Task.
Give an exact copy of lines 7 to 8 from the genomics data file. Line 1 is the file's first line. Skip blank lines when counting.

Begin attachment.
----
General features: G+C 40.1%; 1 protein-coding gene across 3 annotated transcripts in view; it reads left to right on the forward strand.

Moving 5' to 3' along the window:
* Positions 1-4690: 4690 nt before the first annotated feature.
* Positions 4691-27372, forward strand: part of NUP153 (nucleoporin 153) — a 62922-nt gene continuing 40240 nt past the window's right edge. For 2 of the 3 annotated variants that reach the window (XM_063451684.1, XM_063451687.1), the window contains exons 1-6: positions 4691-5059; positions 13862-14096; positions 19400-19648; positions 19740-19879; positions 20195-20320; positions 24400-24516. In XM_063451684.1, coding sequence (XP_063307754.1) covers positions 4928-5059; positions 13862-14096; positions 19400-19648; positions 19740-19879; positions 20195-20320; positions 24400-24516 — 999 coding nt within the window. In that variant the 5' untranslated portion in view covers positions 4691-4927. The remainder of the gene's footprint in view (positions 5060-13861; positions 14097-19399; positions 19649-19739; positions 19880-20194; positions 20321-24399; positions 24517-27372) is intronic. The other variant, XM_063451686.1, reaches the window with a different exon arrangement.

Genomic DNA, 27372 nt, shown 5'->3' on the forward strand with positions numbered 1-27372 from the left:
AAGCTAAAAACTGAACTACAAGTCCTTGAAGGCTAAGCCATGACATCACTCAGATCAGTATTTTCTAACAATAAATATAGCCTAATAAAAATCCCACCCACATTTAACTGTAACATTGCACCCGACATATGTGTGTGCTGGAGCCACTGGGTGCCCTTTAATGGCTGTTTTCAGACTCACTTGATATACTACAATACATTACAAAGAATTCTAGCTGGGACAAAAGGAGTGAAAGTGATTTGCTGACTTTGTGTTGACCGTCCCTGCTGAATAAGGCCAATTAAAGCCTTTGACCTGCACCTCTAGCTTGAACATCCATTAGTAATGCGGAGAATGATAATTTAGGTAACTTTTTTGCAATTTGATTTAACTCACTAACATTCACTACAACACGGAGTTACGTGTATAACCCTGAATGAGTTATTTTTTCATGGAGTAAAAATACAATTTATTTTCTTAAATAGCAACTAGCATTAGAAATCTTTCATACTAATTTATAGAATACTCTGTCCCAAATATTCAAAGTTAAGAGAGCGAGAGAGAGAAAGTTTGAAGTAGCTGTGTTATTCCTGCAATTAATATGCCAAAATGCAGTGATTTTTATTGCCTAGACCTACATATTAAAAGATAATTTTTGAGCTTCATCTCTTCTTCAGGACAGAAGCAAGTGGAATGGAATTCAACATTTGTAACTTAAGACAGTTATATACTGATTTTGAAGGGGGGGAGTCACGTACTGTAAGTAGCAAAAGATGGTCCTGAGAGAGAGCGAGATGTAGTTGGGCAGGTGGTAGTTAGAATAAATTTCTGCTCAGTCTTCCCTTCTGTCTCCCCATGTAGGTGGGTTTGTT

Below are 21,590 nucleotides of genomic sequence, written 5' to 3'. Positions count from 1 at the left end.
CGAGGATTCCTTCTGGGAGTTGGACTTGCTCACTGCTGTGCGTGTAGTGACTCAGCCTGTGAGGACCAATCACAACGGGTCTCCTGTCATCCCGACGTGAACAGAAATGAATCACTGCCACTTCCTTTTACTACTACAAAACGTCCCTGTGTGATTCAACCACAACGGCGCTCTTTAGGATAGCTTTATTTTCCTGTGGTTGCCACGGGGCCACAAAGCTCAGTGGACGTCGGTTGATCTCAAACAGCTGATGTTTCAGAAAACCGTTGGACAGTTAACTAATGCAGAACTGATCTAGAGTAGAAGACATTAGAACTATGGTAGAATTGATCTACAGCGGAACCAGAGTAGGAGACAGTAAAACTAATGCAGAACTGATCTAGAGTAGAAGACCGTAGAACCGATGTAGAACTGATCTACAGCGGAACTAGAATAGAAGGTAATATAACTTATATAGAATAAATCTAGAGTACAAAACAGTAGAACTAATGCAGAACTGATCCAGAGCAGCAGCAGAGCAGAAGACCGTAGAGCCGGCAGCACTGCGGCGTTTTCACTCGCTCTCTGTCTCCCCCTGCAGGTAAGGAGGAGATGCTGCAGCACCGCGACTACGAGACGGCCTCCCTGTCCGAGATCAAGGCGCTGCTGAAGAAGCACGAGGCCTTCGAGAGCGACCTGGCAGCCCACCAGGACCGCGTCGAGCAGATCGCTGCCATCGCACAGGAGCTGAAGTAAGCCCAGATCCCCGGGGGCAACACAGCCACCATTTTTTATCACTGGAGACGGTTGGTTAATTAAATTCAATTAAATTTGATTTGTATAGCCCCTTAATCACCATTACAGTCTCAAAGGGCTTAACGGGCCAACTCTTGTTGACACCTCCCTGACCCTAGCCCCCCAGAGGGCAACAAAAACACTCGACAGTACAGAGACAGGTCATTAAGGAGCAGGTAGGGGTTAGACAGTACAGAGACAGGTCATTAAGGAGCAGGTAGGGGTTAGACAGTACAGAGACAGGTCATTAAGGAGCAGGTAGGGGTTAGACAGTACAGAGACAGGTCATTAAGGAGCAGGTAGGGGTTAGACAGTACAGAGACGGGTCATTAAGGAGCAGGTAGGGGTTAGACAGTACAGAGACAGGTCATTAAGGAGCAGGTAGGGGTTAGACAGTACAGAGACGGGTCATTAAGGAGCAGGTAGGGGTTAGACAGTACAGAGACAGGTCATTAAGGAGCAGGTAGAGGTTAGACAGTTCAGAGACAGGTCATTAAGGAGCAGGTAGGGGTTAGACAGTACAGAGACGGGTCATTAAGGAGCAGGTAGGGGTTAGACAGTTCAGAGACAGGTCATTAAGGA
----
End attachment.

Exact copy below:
Below are 21,590 nucleotides of genomic sequence, written 5' to 3'. Positions count from 1 at the left end.
CGAGGATTCCTTCTGGGAGTTGGACTTGCTCACTGCTGTGCGTGTAGTGACTCAGCCTGTGAGGACCAATCACAACGGGTCTCCTGTCATCCCGACGTGAACAGAAATGAATCACTGCCACTTCCTTTTACTACTACAAAACGTCCCTGTGTGATTCAACCACAACGGCGCTCTTTAGGATAGCTTTATTTTCCTGTGGTTGCCACGGGGCCACAAAGCTCAGTGGACGTCGGTTGATCTCAAACAGCTGATGTTTCAGAAAACCGTTGGACAGTTAACTAATGCAGAACTGATCTAGAGTAGAAGACATTAGAACTATGGTAGAATTGATCTACAGCGGAACCAGAGTAGGAGACAGTAAAACTAATGCAGAACTGATCTAGAGTAGAAGACCGTAGAACCGATGTAGAACTGATCTACAGCGGAACTAGAATAGAAGGTAATATAACTTATATAGAATAAATCTAGAGTACAAAACAGTAGAACTAATGCAGAACTGATCCAGAGCAGCAGCAGAGCAGAAGACCGTAGAGCCGGCAGCACTGCGGCGTTTTCACTCGCTCTCTGTCTCCCCCTGCAGGTAAGGAGGAGATGCTGCAGCACCGCGACTACGAGACGGCCTCCCTGTCCGAGATCAAGGCGCTGCTGAAGAAGCACGAGGCCTTCGAGAGCGACCTGGCAGCCCACCAGGACCGCGTCGAGCAGATCGCTGCCATCGCACAGGAGCTGAAGTAAGCCCAGATCCCCGGGGGCAACACAGCCACCATTTTTTATCACTGGAGACGGTTGGTTAATTAAATTCAATTAAATTTGATTTGTATAGCCCCTTAATCACCATTACAGTCTCAAAGGGCTTAACGGGCCAACTCTTGTTGACACCTCCCTGACCCTAGCCCCCCAGAGGGCAACAAAAACACTCGACAGTACAGAGACAGGTCATTAAGGAGCAGGTAGGGGTTAGACAGTACAGAGACAGGTCATTAAGGAGCAGGTAGGGGTTAGACAGTACAGAGACAGGTCATTAAGGAGCAGGTAGGGGTTAGACAGTACAGAGACAGGTCATTAAGGAGCAGGTAGGGGTTAGACAGTACAGAGACGGGTCATTAAGGAGCAGGTAGGGGTTAGACAGTACAGAGACAGGTCATTAAGGAGCAGGTAGGGGTTAGACAGTACAGAGACGGGTCATTAAGGAGCAGGTAGGGGTTAGACAGTACAGAGACAGGTCATTAAGGAGCAGGTAGAGGTTAGACAGTTCAGAGACAGGTCATTAAGGAGCAGGTAGGGGTTAGACAGTACAGAGACGGGTCATTAAGGAGCAGGTAGGGGTTAGACAGTTCAGAGACAGGTCATTAAGGA